Hysteresis in pressure calibration: What you need to know

By Heikki Laurila, Beamex   

Features Hysteresis pressure calibration

Pressure calibration is crucial for ensuring the accuracy and reliability of process instruments used across various industries. One often overlooked but critical factor in this calibration process is hysteresis. Understanding hysteresis and its implications can help improve the accuracy and consistency of your pressure measurements. In this blog, I’ll dive into what hysteresis is, why it matters in pressure calibration, and how you can manage it effectively.

While hysteresis can be found in various types of measurements, such as temperature and electrical signals, this blog focuses on its impact on pressure calibration, where hysteresis is most significant.

What is hysteresis?

Hysteresis is a phenomenon where the output of a system depends not only on its current input but also on its history of past inputs. In simpler terms, it means that a pressure sensor might not return to its original state after being subjected to varying pressures. This lag or difference can affect the accuracy of the measurements.

For example, if you increase the pressure to a certain value and then decrease it back to the same value, the instrument might show a different reading compared to the initial one. This difference is hysteresis.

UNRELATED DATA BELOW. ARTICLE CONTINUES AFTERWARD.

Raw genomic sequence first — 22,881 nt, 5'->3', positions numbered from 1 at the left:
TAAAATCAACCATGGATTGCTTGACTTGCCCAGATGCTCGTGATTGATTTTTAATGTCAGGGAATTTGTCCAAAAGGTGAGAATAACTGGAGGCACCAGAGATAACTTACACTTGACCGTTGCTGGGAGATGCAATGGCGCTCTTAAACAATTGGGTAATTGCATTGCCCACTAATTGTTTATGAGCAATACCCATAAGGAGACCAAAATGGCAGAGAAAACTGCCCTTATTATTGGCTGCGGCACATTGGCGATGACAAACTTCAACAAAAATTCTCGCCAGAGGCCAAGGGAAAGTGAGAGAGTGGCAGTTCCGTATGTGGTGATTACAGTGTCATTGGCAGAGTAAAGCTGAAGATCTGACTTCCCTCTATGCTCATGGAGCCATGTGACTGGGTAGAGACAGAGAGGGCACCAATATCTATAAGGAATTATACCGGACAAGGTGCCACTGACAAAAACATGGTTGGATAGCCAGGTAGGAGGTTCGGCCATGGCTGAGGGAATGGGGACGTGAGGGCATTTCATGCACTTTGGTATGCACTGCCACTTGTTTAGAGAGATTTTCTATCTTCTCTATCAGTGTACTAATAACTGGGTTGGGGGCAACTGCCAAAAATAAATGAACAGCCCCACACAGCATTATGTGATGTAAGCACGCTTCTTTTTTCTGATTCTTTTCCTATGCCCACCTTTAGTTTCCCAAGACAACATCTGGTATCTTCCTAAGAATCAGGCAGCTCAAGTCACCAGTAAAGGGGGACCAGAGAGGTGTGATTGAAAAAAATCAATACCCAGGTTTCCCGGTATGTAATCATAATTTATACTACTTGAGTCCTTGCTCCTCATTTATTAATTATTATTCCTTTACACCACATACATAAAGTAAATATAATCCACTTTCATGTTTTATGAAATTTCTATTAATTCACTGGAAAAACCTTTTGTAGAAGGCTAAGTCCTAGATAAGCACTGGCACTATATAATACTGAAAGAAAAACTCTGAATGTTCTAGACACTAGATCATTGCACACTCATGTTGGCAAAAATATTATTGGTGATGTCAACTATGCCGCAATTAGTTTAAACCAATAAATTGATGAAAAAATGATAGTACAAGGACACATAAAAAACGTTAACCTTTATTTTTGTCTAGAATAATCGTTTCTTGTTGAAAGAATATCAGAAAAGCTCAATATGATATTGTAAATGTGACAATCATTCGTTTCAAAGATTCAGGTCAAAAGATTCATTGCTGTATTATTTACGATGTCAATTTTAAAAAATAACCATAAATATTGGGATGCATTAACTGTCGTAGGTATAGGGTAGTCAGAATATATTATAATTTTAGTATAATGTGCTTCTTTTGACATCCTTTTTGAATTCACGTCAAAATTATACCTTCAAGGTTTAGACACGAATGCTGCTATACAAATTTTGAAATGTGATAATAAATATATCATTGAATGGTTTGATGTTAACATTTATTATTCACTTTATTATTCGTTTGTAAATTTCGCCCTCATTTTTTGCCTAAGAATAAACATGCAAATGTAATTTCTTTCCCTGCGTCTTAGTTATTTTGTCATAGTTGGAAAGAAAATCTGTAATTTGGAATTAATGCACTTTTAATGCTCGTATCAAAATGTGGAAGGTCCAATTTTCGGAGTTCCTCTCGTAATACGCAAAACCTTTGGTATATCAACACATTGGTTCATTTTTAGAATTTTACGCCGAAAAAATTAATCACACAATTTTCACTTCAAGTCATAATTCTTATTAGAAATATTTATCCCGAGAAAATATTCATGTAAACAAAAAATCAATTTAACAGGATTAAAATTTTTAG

For a practical example, if you calibrate a 100 kPa pressure instrument at a 50 kPa point, it may show 49.95 kPa with increasing pressure. With decreasing pressure, at the same 50 kPa point, it may show 50.05 kPa. This difference between 49.95 kPa and 50.05 kPa is caused by hysteresis.

This image shows a simplified illustration of hysteresis. Increasing and decreasing pressure do not follow the same line – there is a clear difference, which is hysteresis. Image: Beamex.

Hysteresis in pressure calibration

In the world of process instruments, hysteresis can have a significant impact on calibration. Pressure instruments – such as transmitters, sensors, and gauges – are expected to provide precise and repeatable readings. However, due to hysteresis, the readings can vary based on the instrument’s past pressure exposures. This can lead to errors and inconsistencies in your pressure measurements, which can be critical in processes where precision is key.

Causes of hysteresis in pressure instruments

Several factors can contribute to hysteresis in pressure instruments, such as:

  • Material properties: The materials used in the construction of pressure-sensing elements can cause hysteresis due to their inherent properties.
  • Design factors: The design and construction of pressure-sensing elements, including their mechanical components, can influence the level of hysteresis. Often in pressure sensors, the pressure stretches mechanical parts that can have a mechanical hysteresis, causing pressure measurement hysteresis.
  • Contamination: Dirt or other contaminants inside the instrument can cause hysteresis by obstructing the movement of mechanical parts, leading to inaccurate readings.
  • Environmental influences: Temperature changes, humidity, and other environmental conditions can affect the hysteresis behaviour of pressure instruments.

Identifying hysteresis

To manage hysteresis effectively, it’s essential first to identify and measure it accurately. Here are some techniques: